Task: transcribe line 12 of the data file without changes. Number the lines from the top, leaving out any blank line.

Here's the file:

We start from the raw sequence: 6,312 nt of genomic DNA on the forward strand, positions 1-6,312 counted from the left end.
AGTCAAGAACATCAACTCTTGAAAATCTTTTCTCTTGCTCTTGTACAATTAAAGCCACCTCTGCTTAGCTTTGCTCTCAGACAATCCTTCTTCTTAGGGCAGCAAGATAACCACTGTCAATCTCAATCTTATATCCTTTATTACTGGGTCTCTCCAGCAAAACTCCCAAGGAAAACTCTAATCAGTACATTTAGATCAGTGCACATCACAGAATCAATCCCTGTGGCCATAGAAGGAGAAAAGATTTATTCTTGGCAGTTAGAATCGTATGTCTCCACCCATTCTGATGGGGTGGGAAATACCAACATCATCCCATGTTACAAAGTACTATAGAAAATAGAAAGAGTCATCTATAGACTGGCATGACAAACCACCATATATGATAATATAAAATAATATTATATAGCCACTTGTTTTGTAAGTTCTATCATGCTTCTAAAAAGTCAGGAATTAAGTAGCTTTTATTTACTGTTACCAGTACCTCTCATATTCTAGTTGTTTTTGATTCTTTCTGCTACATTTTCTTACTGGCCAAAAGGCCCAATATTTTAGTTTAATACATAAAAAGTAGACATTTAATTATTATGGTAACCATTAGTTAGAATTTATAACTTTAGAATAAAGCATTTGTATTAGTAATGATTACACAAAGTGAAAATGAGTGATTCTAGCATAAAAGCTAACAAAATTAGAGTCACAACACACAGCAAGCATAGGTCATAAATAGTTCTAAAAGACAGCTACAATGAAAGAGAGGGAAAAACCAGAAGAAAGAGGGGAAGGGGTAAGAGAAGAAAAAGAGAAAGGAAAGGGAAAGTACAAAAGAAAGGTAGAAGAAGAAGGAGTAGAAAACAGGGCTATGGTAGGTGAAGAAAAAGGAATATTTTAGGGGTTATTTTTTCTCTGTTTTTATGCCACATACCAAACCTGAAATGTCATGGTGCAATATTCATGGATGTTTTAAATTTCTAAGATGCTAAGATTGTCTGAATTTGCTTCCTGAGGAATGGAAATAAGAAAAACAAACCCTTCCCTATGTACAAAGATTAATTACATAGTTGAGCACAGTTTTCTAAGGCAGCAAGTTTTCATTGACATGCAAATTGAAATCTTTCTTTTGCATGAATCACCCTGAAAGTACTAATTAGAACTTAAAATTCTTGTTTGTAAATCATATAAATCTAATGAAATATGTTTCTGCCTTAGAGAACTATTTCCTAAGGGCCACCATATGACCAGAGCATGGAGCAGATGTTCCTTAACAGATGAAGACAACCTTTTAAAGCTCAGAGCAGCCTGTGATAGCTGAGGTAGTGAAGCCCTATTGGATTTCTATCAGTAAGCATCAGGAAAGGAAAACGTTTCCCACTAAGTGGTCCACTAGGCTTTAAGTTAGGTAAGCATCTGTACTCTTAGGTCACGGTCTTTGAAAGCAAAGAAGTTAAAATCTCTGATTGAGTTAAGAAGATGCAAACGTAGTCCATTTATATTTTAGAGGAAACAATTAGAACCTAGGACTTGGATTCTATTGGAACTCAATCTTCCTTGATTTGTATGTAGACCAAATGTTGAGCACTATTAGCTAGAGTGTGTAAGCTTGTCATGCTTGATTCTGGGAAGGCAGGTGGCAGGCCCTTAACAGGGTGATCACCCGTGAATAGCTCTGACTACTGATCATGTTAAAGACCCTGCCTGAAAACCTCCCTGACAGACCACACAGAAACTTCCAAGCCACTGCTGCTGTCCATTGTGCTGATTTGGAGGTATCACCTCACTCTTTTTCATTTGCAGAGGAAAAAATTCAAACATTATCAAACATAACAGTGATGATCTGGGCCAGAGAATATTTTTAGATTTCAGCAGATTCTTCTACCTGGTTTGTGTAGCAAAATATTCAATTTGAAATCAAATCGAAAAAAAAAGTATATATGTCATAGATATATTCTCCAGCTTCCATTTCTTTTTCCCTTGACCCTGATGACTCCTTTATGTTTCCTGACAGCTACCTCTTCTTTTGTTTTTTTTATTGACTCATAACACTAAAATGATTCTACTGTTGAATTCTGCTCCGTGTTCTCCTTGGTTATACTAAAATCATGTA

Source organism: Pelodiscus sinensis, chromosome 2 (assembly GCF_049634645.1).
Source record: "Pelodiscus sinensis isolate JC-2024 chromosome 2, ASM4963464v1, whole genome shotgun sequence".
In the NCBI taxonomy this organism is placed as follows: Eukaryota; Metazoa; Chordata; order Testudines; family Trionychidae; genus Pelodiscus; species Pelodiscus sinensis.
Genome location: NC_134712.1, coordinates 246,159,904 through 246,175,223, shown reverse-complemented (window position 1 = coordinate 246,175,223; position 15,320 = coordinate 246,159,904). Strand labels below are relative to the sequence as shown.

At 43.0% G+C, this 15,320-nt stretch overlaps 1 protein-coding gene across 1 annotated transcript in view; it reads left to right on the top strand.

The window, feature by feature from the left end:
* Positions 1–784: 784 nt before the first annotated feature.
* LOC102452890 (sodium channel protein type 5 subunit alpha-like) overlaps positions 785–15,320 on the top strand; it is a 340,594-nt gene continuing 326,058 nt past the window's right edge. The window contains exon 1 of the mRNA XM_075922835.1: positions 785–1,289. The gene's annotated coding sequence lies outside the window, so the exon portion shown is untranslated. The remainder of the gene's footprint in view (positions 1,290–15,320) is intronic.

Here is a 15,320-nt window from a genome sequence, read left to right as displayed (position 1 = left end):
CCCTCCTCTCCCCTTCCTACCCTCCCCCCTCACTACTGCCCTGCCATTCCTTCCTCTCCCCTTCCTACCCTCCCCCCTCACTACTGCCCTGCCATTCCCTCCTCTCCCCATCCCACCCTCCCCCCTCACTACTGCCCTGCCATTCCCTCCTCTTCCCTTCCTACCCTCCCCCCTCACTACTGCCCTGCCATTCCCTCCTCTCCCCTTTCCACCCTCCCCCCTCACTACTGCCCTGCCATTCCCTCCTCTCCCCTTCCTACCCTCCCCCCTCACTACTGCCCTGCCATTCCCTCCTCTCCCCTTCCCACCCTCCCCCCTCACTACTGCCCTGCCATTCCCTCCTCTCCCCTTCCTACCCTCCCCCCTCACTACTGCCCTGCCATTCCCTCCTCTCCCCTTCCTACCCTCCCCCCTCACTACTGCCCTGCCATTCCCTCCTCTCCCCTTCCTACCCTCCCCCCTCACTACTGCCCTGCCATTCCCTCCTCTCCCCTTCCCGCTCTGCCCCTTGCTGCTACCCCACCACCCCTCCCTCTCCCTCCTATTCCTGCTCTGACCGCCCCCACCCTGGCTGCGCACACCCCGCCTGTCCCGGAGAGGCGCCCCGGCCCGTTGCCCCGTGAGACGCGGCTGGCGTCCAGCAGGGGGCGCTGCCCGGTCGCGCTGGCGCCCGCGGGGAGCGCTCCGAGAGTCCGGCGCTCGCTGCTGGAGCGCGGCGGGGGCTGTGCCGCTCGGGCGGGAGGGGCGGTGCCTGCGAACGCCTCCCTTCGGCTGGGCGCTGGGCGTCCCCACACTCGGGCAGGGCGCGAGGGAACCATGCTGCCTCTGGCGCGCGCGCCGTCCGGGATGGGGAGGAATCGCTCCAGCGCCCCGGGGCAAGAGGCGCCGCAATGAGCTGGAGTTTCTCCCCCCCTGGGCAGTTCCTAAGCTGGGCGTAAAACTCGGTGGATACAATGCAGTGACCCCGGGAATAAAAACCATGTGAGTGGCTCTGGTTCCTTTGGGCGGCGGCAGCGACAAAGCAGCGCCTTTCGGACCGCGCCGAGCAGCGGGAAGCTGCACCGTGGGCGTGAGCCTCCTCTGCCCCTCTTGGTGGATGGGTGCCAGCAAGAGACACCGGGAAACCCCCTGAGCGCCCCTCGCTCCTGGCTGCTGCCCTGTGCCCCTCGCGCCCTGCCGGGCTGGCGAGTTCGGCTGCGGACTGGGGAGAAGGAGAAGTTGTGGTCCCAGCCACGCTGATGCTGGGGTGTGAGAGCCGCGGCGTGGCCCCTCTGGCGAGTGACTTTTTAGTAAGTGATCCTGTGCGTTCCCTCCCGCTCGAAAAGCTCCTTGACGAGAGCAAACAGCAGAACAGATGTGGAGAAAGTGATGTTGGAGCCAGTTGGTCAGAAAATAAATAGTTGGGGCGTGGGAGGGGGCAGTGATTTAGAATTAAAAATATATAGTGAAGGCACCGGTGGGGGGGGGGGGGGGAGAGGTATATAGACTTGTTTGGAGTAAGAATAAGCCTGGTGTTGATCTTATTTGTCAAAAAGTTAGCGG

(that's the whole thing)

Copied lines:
CCCTCCTCTCCCCTTCCTACCCTCCCCCCTCACTACTGCCCTGCCATTCCTTCCTCTCCCCTTCCTACCCTCCCCCCTCACTACTGCCCTGCCATTCCCTCCTCTCCCCATCCCACCCTCCCCCCTCACTACTGCCCTGCCATTCCCTCCTCTTCCCTTCCTACCCTCCCCCCTCACTACTGCCCTGCCATTCCCTCCTCTCCCCTTTCCACCCTCCCCCCTCACTACTGCCCTGCCATTCCCTCCTCTCCCCTTCCTACCCTCCCCCCTCACTACTGCCCTGCCATTCCCTCCTCTCCCCTTCCCACCCTCCCCCCTCACTACTGCCCTGCCATTCCCTCCTCTCCCCTTCCTACCCTCCCCCCTCACTACTGCCCTGCCATTCCCTCCTCTCCCCTTCCTACCCTCCCCCCTCACTACTGCCCTGCCATTCCCTCCTCTCCCCTTCCTACCCTCCCCCCTCACTACTGCCCTGCCATTCCCTCCTCTCCCCTTCCCGCTCTGCCCCTTGCTGCTACCCCACCACCCCTCCCTCTCCCTCCTATTCCTGCTCTGACCGCCCCCACCCTGGCTGCGCACACCCCGCCTGTCCCGGAGAGGCGCCCCGGCCCGTTGCCCCGTGAGACGCGGCTGGCGTCCAGCAGGGGGCGCTGCCCGGTCGCGCTGGCGCCCGCGGGGAGCGCTCCGAGAGTCCGGCGCTCGCTGCTGGAGCGCGGCGGGGGCTGTGCCGCTCGGGCGGGAGGGGCGGTGCCTGCGAACGCCTCCCTTCGGCTGGGCGCTGGGCGTCCCCACACTCGGGCAGGGCGCGAGGGAACCATGCTGCCTCTGGCGCGCGCGCCGTCCGGGATGGGGAGGAATCGCTCCAGCGCCCCGGGGCAAGAGGCGCCGCAATGAGCTGGAGTTTCTCCCCCCCTGGGCAGTTCCTAAGCTGGGCGTAAAACTCGGTGGATACAATGCAGTGACCCCGGGAATAAAAACCATGTGAGTGGCTCTGGTTCCTTTGGGCGGCGGCAGCGACAAAGCAGCGCCTTTCGGACCGCGCCGAGCAGCGGGAAGCTGCACCGTGGGCGTGAGCCTCCTCTGCCCCTCTTGGTGGATGGGTGCCAGCAAGAGACACCGGGAAACCCCCTGAGCGCCCCTCGCTCCTGGCTGCTGCCCTGTGCCCCTCGCGCCCTGCCGGGCTGGCGAGTTCGGCTGCGGACTGGGGAGAAGGAGAAGTTGTGGTCCCAGCCACGCTGATGCTGGGGTGTGAGAGCCGCGGCGTGGCCCCTCTGGCGAGTGACTTTTTAGTAAGTGATCCTGTGCGTTCCCTCCCGCTCGAAAAGCTCCTTGACGAGAGCAAACAGCAGAACAGATGTGGAGAAAGTGATGTTGGAGCCAGTTGGTCAGAAAATAAATAGTTGGGGCGTGGGAGGGGGCAGTGATTTAGAATTAAAAATATATAGTGAAGGCACCGGTGGGGGGGGGGGGGGGAGAGGTATATAGACTTGTTTGGAGTAAGAATAAGCCTGGTGTTGATCTTATTTGTCAAAAAGTTAGCGG